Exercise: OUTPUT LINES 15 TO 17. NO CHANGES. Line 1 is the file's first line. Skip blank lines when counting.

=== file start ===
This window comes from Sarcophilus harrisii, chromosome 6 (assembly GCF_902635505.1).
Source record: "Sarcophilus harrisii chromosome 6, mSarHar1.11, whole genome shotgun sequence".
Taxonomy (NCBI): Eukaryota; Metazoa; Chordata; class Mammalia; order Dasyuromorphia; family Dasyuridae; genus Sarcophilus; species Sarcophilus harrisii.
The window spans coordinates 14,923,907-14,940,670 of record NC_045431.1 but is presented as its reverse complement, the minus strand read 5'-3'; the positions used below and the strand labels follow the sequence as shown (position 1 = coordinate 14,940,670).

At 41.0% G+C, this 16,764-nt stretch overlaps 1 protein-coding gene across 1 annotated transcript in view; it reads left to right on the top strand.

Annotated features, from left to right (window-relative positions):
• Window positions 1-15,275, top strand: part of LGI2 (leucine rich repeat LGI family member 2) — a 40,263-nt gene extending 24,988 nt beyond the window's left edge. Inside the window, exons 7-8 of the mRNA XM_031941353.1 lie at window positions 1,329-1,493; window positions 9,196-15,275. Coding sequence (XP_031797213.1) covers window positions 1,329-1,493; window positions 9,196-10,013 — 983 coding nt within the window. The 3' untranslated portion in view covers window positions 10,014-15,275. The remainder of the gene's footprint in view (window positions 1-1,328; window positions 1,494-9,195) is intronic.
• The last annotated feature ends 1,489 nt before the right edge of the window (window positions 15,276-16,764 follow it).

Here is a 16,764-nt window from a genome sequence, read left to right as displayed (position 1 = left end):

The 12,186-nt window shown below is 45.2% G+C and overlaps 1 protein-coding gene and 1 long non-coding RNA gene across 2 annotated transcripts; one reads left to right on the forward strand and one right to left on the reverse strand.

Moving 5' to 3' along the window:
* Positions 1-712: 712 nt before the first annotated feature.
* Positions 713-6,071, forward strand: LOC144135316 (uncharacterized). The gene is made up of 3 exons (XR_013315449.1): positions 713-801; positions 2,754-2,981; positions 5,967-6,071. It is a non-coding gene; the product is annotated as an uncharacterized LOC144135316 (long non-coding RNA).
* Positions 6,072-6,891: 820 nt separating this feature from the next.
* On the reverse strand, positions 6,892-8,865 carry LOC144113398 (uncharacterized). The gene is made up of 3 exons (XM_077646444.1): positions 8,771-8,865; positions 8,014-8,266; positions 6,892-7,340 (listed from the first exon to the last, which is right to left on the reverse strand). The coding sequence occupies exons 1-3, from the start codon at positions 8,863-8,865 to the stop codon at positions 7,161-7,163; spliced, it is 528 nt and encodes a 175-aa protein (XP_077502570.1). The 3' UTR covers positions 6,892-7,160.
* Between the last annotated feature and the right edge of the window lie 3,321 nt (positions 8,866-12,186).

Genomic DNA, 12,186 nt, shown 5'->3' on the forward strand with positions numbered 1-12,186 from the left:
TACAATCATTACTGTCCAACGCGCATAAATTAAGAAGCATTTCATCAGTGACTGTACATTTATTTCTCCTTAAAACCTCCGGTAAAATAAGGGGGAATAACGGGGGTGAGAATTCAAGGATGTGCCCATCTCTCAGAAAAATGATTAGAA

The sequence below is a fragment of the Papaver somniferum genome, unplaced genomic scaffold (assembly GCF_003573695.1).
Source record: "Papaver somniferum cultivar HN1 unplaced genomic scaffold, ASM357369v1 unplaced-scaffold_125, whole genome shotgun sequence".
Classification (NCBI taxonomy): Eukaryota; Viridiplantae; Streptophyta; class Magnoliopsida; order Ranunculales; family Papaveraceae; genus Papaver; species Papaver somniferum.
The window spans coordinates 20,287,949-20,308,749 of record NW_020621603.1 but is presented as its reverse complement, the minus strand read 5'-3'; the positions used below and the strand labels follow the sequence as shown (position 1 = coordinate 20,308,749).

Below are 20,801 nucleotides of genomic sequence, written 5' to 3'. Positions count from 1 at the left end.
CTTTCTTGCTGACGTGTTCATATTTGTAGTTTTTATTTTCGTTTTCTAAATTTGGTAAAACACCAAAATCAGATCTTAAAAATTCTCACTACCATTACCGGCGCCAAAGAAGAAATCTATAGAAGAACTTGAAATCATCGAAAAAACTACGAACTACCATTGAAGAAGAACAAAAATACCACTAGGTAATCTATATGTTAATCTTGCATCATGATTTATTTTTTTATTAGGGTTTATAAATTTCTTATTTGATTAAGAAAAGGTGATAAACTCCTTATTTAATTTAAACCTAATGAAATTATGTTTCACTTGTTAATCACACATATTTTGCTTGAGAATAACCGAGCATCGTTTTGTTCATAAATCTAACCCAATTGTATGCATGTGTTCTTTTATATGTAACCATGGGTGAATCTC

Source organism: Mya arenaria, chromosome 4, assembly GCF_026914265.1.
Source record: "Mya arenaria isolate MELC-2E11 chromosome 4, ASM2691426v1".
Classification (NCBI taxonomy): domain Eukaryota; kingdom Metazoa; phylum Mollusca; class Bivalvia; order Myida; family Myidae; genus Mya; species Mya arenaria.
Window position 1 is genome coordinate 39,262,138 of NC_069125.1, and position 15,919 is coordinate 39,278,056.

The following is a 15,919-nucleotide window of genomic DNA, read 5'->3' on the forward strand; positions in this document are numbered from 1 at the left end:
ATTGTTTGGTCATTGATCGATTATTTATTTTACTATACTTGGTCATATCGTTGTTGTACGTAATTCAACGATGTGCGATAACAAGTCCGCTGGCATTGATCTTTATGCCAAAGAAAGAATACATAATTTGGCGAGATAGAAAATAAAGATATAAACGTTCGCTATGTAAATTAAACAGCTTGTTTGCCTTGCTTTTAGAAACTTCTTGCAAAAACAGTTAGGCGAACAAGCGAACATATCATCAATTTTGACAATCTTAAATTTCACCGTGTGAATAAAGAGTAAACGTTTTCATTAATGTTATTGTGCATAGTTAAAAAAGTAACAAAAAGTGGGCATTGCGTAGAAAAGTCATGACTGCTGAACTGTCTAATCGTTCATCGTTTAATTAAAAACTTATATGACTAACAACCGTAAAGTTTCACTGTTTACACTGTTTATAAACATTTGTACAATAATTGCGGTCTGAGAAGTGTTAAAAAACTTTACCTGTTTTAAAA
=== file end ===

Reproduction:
* On the reverse strand, positions 6,892-8,865 carry LOC144113398 (uncharacterized). The gene is made up of 3 exons (XM_077646444.1): positions 8,771-8,865; positions 8,014-8,266; positions 6,892-7,340 (listed from the first exon to the last, which is right to left on the reverse strand). The coding sequence occupies exons 1-3, from the start codon at positions 8,863-8,865 to the stop codon at positions 7,161-7,163; spliced, it is 528 nt and encodes a 175-aa protein (XP_077502570.1). The 3' UTR covers positions 6,892-7,160.
* Between the last annotated feature and the right edge of the window lie 3,321 nt (positions 8,866-12,186).

Genomic DNA, 12,186 nt, shown 5'->3' on the forward strand with positions numbered 1-12,186 from the left: